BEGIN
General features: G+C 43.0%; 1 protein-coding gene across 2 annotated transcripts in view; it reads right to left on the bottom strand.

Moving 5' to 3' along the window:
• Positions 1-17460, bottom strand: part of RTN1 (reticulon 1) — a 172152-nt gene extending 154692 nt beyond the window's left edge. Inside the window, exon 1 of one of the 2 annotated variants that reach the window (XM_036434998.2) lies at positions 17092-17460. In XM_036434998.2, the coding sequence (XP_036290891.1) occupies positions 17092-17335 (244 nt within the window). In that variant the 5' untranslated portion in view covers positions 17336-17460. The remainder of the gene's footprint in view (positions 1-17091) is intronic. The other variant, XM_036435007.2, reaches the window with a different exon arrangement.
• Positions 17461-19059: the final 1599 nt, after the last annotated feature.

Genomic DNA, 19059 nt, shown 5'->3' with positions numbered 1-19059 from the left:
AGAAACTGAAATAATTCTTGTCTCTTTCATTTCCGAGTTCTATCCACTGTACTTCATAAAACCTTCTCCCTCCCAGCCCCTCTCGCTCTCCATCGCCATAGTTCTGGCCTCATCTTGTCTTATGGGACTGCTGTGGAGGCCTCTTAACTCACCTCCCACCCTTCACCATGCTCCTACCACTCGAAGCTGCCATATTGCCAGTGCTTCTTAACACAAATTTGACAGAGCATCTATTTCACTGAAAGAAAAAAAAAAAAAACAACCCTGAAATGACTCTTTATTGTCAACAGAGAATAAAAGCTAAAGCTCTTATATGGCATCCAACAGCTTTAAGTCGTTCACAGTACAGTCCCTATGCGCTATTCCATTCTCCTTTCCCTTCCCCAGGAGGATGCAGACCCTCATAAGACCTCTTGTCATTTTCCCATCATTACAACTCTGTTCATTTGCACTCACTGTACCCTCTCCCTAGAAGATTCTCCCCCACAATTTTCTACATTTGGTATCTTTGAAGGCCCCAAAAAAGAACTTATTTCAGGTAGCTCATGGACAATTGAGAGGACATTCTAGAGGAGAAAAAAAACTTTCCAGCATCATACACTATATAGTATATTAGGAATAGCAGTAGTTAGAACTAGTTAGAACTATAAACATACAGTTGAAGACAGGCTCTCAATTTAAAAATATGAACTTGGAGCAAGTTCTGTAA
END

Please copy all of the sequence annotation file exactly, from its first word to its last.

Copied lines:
General features: G+C 43.0%; 1 protein-coding gene across 2 annotated transcripts in view; it reads right to left on the bottom strand.

Moving 5' to 3' along the window:
• Positions 1-17460, bottom strand: part of RTN1 (reticulon 1) — a 172152-nt gene extending 154692 nt beyond the window's left edge. Inside the window, exon 1 of one of the 2 annotated variants that reach the window (XM_036434998.2) lies at positions 17092-17460. In XM_036434998.2, the coding sequence (XP_036290891.1) occupies positions 17092-17335 (244 nt within the window). In that variant the 5' untranslated portion in view covers positions 17336-17460. The remainder of the gene's footprint in view (positions 1-17091) is intronic. The other variant, XM_036435007.2, reaches the window with a different exon arrangement.
• Positions 17461-19059: the final 1599 nt, after the last annotated feature.

Genomic DNA, 19059 nt, shown 5'->3' with positions numbered 1-19059 from the left:
AGAAACTGAAATAATTCTTGTCTCTTTCATTTCCGAGTTCTATCCACTGTACTTCATAAAACCTTCTCCCTCCCAGCCCCTCTCGCTCTCCATCGCCATAGTTCTGGCCTCATCTTGTCTTATGGGACTGCTGTGGAGGCCTCTTAACTCACCTCCCACCCTTCACCATGCTCCTACCACTCGAAGCTGCCATATTGCCAGTGCTTCTTAACACAAATTTGACAGAGCATCTATTTCACTGAAAGAAAAAAAAAAAAAACAACCCTGAAATGACTCTTTATTGTCAACAGAGAATAAAAGCTAAAGCTCTTATATGGCATCCAACAGCTTTAAGTCGTTCACAGTACAGTCCCTATGCGCTATTCCATTCTCCTTTCCCTTCCCCAGGAGGATGCAGACCCTCATAAGACCTCTTGTCATTTTCCCATCATTACAACTCTGTTCATTTGCACTCACTGTACCCTCTCCCTAGAAGATTCTCCCCCACAATTTTCTACATTTGGTATCTTTGAAGGCCCCAAAAAAGAACTTATTTCAGGTAGCTCATGGACAATTGAGAGGACATTCTAGAGGAGAAAAAAAACTTTCCAGCATCATACACTATATAGTATATTAGGAATAGCAGTAGTTAGAACTAGTTAGAACTATAAACATACAGTTGAAGACAGGCTCTCAATTTAAAAATATGAACTTGGAGCAAGTTCTGTAA